Tips for Authors: Preparing photographs and other images for print and eBook production

Side-by-side color and black and white versions of a photo of Ret. Col. Cliff Worthy with Undersecretary of the Army Ken BeLieu
Ret. Col. Clifford Worthy, author of The Black Knight, second from right with Undersecretary of the Army Ken BeLieu. This photograph is displayed in color in the eBook and black and white in the print edition.

Photos and images can add a great deal to a book’s content, as well as a reader’s comprehension and retention of the material. An image can convey a story in a powerful and memorable way. On a practical level, images can explain some concepts more concisely than a paragraph of text.

Below are some tips for selecting and preparing images and photographs to ensure they appear optimally in both print and web displays:

Selecting appropriate photos

When selecting the best photos for a book, consider the final look of the book. Traditional 6″x9″ books benefit from the inclusion of vertical photos to best use the space on a page, while traditional photo books typically use horizontal photos. eBooks are more flexible when it comes to image displays, but many devices may struggle to display images with irregular dimensions.

Also consider the space the image will take up on the page. Do you envision a particular photo as a full-page image, a half-page or a quarter-page? This information is important to convene to your editor or project manager, and it also informs whether the subject matter of the image is treated correctly. For example, quarter-page images should have the most important subject clearly visible and taking up the majority of the space in a photo, so that it’s not difficult to see in a smaller format.

Some images can be set up as a two-page spread in a print book. If you’re considering such an image, make sure the most important elements of the image are not in the center, as the bleed-break in the middle of the page spread that accounts for the spine dip will obscure the middle of the image. Two-page spreads are usually more appropriate for landscape images or illustrations, as the illustrator can control the placement of important elements.

How many photos should I publish?

The correct number of photos and images in a given book is informed by the function of the photos. To help determine how many photos you’d like to include, consider questions like:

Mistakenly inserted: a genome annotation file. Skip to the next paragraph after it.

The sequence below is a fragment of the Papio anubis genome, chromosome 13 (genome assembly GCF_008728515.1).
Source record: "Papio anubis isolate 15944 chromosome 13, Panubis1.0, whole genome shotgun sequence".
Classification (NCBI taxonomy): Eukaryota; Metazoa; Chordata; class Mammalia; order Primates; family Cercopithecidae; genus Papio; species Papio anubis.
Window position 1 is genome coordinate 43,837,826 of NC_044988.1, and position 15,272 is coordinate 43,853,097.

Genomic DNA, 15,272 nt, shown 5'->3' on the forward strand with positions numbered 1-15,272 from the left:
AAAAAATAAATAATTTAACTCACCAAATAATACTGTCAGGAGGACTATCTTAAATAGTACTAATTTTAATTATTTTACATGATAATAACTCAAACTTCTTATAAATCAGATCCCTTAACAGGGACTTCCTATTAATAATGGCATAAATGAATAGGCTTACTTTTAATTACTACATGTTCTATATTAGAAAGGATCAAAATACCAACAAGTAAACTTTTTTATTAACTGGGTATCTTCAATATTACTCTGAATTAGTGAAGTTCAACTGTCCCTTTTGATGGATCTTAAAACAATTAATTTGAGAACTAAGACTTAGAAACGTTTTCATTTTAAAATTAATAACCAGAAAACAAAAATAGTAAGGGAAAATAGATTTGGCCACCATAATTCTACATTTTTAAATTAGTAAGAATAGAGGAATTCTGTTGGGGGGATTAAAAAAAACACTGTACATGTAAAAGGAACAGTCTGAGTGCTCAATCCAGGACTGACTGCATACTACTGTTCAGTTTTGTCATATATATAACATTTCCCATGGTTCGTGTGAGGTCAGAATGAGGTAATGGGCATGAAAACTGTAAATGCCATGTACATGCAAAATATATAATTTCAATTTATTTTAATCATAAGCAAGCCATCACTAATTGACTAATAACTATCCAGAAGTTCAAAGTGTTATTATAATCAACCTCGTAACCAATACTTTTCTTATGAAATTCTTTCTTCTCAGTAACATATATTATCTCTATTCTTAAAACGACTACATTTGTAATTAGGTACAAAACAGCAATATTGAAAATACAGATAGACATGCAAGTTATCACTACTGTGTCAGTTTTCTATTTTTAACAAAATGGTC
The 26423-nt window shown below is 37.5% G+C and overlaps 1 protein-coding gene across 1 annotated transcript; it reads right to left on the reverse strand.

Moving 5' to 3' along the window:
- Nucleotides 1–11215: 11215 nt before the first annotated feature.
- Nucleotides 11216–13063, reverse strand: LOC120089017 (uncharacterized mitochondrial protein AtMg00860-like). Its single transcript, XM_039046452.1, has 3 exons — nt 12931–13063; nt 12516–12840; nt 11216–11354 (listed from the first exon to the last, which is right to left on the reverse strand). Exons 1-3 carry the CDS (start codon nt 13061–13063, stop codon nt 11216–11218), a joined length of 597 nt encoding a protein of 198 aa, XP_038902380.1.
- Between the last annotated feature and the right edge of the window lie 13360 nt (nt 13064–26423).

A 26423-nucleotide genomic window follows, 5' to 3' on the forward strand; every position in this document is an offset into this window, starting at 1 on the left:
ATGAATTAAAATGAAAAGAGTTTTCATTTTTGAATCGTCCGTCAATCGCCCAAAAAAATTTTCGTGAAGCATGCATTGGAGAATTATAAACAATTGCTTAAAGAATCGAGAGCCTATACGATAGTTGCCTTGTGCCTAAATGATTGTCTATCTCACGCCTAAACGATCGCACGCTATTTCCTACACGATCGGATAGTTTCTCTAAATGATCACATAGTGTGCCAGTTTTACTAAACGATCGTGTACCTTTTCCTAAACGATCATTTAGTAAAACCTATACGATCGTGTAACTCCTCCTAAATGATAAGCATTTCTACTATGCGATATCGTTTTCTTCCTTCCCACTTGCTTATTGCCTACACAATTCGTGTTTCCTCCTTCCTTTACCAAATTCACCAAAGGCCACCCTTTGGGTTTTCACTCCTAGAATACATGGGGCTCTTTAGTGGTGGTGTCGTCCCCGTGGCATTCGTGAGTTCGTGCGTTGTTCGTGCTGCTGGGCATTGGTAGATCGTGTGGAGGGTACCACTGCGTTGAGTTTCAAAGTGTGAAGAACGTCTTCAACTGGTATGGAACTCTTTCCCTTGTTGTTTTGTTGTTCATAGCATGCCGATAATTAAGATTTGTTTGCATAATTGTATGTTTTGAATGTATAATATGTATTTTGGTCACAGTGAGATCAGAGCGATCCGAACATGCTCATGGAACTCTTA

• Will the photos be used formulaically, such as to open every chapter, or are they associated with specific locations in the manuscript?
  • Are the images central to the content of the book, or are they supplementary? This can determine whether specific photos are helpful or distracting to the reader.

Don’t think of the complete collection of photos as a numerical goal to achieve. The photos should serve the overall manuscript in improving reader comprehension. The specific number is less important than the way the photos flow in the book.

Should I use black and white photos in my book?

Black and white photos are cheaper to print because they require less expensive paper and ink. When determining what style to print photos in, consider whether adding color will benefit the presentation.

If the book doesn’t benefit much from color printing, your book will be more accessible via a lower suggested retail price. Material print cost depends greatly on the kind of paper, type of ink and page count of a book, so it’s difficult to generalize the price increase between black and white and color printing. In very general terms, you can expect a color print version of a book to cost 20%-30% more than the black and white counterpart. However, the highest quality paper that can be used with color printing can cost more than double that of a black and white book.

Almost all eReaders can view images in color. Older eReaders and some versions of the Kindle will display black and white versions of images.

Consult online tutorials to assist you with converting images to black and white. If you’re partnered with Front Edge Publishing, contact your project manager or [email protected] for assistance. Make sure to keep full-resolution color backups of all photos and images.

Technical specifications for media optimization

Media optimization refers to the process of preparing images for publication in multiple formats. For example, photos should be 300 DPI to look their best on the printed page. They should be high enough resolution to fit the page design of the print book. For example, standard full-page images should be at least 1600 px in width. Photos intended for eBook and web displays should be at least 72 DPI.

Evaluating placement requirements

Images can also be used to negotiate whitespace in print layouts. If the value of your photos and images is secondary to the content in the manuscript, consider letting your editor know that you’re flexible when it comes to image placement. Flexible image placement can smooth the print layout process by using photos and images to minimize whitespace required by content in the layout.

If you’re set on strict photo placement requirements, that’s great! That means you have a well thought-out vision for your book. However, it’s important to discuss this vision upfront with your publishing team to help the proofing process.

About Dmitri Barvinok

Director of Production Dmitri Barvinok works on the digital development, print layout and distribution of new books. He coordinates Front Edge editors and designers and works with the BookEdge software suite.

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